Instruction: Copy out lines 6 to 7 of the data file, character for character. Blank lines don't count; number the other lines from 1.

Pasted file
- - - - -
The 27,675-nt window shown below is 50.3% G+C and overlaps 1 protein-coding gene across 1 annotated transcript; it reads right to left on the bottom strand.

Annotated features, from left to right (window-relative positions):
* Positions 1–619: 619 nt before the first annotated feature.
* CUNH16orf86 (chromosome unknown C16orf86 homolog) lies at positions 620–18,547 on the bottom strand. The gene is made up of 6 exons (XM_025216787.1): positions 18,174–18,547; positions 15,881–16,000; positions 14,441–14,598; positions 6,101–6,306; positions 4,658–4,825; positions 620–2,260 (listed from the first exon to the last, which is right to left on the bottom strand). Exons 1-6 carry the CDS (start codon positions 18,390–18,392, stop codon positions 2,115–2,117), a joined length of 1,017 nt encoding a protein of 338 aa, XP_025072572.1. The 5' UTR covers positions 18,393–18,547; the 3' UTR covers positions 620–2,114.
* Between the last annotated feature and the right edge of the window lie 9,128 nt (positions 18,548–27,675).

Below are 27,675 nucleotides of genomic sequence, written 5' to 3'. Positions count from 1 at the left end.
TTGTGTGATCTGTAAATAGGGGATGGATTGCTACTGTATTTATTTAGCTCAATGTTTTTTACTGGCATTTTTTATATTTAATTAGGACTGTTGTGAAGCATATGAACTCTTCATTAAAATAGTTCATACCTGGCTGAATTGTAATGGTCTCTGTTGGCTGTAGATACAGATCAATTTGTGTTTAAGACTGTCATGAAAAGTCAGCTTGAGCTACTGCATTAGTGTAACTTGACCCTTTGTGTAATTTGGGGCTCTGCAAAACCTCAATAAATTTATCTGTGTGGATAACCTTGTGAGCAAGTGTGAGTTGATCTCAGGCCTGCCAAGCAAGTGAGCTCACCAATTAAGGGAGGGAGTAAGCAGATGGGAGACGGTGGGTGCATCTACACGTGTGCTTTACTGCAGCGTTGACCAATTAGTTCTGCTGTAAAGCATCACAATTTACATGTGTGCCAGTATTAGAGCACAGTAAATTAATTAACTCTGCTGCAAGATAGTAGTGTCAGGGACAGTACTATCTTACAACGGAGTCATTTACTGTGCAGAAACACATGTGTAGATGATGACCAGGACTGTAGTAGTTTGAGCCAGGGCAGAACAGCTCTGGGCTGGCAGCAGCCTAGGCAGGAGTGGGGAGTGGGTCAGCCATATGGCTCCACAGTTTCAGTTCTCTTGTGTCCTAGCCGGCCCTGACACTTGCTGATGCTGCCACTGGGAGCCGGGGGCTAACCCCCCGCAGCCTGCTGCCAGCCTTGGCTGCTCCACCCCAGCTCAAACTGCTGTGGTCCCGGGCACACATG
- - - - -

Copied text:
Below are 27,675 nucleotides of genomic sequence, written 5' to 3'. Positions count from 1 at the left end.
TTGTGTGATCTGTAAATAGGGGATGGATTGCTACTGTATTTATTTAGCTCAATGTTTTTTACTGGCATTTTTTATATTTAATTAGGACTGTTGTGAAGCATATGAACTCTTCATTAAAATAGTTCATACCTGGCTGAATTGTAATGGTCTCTGTTGGCTGTAGATACAGATCAATTTGTGTTTAAGACTGTCATGAAAAGTCAGCTTGAGCTACTGCATTAGTGTAACTTGACCCTTTGTGTAATTTGGGGCTCTGCAAAACCTCAATAAATTTATCTGTGTGGATAACCTTGTGAGCAAGTGTGAGTTGATCTCAGGCCTGCCAAGCAAGTGAGCTCACCAATTAAGGGAGGGAGTAAGCAGATGGGAGACGGTGGGTGCATCTACACGTGTGCTTTACTGCAGCGTTGACCAATTAGTTCTGCTGTAAAGCATCACAATTTACATGTGTGCCAGTATTAGAGCACAGTAAATTAATTAACTCTGCTGCAAGATAGTAGTGTCAGGGACAGTACTATCTTACAACGGAGTCATTTACTGTGCAGAAACACATGTGTAGATGATGACCAGGACTGTAGTAGTTTGAGCCAGGGCAGAACAGCTCTGGGCTGGCAGCAGCCTAGGCAGGAGTGGGGAGTGGGTCAGCCATATGGCTCCACAGTTTCAGTTCTCTTGTGTCCTAGCCGGCCCTGACACTTGCTGATGCTGCCACTGGGAGCCGGGGGCTAACCCCCCGCAGCCTGCTGCCAGCCTTGGCTGCTCCACCCCAGCTCAAACTGCTGTGGTCCCGGGCACACATG